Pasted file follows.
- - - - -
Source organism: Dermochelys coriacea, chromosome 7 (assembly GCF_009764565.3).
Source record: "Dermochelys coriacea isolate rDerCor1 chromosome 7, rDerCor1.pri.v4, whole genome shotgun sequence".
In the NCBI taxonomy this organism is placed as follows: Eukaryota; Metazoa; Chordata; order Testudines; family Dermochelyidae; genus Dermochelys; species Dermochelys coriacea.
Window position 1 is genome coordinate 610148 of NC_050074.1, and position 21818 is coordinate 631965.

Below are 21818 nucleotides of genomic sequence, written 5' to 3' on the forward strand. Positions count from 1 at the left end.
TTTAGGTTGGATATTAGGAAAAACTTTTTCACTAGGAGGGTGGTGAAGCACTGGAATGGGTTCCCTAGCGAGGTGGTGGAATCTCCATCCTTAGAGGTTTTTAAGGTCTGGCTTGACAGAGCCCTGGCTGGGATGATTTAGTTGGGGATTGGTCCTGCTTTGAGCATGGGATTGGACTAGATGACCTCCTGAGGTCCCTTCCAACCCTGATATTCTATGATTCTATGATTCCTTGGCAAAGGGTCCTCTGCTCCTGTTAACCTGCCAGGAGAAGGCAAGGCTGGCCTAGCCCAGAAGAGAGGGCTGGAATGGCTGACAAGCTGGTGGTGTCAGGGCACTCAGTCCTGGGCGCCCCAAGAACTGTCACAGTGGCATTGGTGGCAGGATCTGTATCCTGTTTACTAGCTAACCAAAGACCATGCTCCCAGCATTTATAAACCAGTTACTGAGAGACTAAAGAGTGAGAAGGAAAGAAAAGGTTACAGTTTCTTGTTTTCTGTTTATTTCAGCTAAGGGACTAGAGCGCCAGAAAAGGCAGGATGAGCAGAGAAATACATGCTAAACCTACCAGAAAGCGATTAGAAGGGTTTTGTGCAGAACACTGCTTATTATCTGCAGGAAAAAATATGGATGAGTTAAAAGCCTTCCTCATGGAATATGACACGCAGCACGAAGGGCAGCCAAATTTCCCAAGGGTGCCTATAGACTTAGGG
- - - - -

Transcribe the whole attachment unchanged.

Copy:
Source organism: Dermochelys coriacea, chromosome 7 (assembly GCF_009764565.3).
Source record: "Dermochelys coriacea isolate rDerCor1 chromosome 7, rDerCor1.pri.v4, whole genome shotgun sequence".
In the NCBI taxonomy this organism is placed as follows: Eukaryota; Metazoa; Chordata; order Testudines; family Dermochelyidae; genus Dermochelys; species Dermochelys coriacea.
Window position 1 is genome coordinate 610148 of NC_050074.1, and position 21818 is coordinate 631965.

Below are 21818 nucleotides of genomic sequence, written 5' to 3' on the forward strand. Positions count from 1 at the left end.
TTTAGGTTGGATATTAGGAAAAACTTTTTCACTAGGAGGGTGGTGAAGCACTGGAATGGGTTCCCTAGCGAGGTGGTGGAATCTCCATCCTTAGAGGTTTTTAAGGTCTGGCTTGACAGAGCCCTGGCTGGGATGATTTAGTTGGGGATTGGTCCTGCTTTGAGCATGGGATTGGACTAGATGACCTCCTGAGGTCCCTTCCAACCCTGATATTCTATGATTCTATGATTCCTTGGCAAAGGGTCCTCTGCTCCTGTTAACCTGCCAGGAGAAGGCAAGGCTGGCCTAGCCCAGAAGAGAGGGCTGGAATGGCTGACAAGCTGGTGGTGTCAGGGCACTCAGTCCTGGGCGCCCCAAGAACTGTCACAGTGGCATTGGTGGCAGGATCTGTATCCTGTTTACTAGCTAACCAAAGACCATGCTCCCAGCATTTATAAACCAGTTACTGAGAGACTAAAGAGTGAGAAGGAAAGAAAAGGTTACAGTTTCTTGTTTTCTGTTTATTTCAGCTAAGGGACTAGAGCGCCAGAAAAGGCAGGATGAGCAGAGAAATACATGCTAAACCTACCAGAAAGCGATTAGAAGGGTTTTGTGCAGAACACTGCTTATTATCTGCAGGAAAAAATATGGATGAGTTAAAAGCCTTCCTCATGGAATATGACACGCAGCACGAAGGGCAGCCAAATTTCCCAAGGGTGCCTATAGACTTAGGG